The technical assessment process should include but is not limited to the following steps:

  • •Problem definition - The first task of the technical assessment process for a regional planning effort will be to clearly define the problem to be evaluated. For example, preparation of a modeling protocol and initial data analysis will provide an assessment of the problem and the technical approach that will be used in identifying pollution control alternatives.

  • •Emissions inventory - It will be critical to have enhanced, statewide emissions inventories for PM and ozone precursors as well as primary PM. To facilitate coordinated analyses across a region, the States will need to ensure consistent methods for defining and characterizing sources and their emissions and should utilize existing technical information from other regional planning activities, such as OTAG and SAMI.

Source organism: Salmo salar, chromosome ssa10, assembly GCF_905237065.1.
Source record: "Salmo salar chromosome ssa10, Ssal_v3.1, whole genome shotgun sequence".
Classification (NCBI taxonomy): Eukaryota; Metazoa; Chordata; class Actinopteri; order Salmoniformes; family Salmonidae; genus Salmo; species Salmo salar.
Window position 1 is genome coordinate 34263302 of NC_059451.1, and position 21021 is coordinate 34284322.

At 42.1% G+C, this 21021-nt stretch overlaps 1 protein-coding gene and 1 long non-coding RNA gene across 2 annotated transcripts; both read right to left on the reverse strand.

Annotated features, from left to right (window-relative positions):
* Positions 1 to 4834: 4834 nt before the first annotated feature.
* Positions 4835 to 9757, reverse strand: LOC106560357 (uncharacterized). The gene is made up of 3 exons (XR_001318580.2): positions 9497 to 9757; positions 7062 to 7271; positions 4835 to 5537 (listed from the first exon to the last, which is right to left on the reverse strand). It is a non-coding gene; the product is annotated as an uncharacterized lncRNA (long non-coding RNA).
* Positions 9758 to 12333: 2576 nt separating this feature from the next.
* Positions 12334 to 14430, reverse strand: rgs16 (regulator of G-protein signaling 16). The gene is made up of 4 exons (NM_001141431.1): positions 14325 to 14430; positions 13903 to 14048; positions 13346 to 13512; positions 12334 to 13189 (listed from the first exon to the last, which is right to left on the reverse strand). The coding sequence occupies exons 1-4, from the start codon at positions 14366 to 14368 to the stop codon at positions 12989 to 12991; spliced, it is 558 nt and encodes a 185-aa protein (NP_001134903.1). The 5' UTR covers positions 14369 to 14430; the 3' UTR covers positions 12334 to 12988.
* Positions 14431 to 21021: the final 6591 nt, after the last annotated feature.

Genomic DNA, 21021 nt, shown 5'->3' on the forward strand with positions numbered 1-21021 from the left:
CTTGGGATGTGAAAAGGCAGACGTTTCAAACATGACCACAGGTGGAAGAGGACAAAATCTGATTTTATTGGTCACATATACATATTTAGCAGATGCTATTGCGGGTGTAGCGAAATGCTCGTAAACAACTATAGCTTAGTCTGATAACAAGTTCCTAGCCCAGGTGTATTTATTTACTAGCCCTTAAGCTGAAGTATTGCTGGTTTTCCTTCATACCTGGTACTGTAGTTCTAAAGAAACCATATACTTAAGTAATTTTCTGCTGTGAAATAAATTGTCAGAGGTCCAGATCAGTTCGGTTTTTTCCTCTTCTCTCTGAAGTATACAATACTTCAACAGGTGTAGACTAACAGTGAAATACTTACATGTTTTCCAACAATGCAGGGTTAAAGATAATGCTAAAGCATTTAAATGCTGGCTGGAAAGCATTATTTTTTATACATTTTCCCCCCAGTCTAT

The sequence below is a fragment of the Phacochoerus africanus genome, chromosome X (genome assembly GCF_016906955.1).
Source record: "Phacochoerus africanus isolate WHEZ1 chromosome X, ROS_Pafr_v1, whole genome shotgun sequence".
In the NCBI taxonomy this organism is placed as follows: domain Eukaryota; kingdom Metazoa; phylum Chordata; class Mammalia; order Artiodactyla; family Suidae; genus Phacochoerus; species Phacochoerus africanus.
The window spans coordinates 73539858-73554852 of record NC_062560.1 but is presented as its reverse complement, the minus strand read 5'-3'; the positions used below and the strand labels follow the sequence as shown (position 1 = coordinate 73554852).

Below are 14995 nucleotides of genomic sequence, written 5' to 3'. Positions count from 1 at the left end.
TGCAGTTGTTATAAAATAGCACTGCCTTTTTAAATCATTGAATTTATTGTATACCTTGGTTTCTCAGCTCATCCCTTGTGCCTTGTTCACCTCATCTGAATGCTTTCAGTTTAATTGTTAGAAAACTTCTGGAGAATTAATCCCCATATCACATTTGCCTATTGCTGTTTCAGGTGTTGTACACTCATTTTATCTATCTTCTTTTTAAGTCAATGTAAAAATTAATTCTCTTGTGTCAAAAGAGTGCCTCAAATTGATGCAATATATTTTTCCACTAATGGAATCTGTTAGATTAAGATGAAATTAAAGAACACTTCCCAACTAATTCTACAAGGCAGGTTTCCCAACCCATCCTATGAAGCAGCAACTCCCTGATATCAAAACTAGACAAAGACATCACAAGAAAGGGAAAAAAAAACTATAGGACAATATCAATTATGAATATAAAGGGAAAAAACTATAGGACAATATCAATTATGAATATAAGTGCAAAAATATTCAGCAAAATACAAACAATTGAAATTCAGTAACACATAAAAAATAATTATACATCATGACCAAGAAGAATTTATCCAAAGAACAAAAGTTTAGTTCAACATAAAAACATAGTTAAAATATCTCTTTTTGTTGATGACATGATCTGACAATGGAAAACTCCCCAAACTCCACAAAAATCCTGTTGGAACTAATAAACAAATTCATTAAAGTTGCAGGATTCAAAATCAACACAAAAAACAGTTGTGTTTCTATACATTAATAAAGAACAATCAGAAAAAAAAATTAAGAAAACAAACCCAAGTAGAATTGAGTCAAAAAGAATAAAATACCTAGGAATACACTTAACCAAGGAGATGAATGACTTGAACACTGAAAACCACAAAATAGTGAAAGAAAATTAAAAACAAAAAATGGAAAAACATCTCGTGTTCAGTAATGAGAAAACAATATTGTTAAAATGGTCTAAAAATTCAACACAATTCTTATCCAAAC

• •Development of tools to evaluate strategy alternatives - The regional planning bodies will need to agree upon methodologies and criteria to be used to evaluate alternative emissions management strategies in a consistent manner. Accordingly, the group will need the modeling protocol and initial data analysis as starting point and a "road map" that will define this process. Many past regional planning efforts have used regional scale modeling approaches to evaluate alternatives; it is assumed that the same general approach will be used for these analyses. A definition is also necessary of how health and environmental costs and benefits, economic and demographic projections, definition of "baseline" condition due to implementation of other programs, and other factors will be included in the assessment.



(3) Strategy Development, Adoption, and Implementation Phase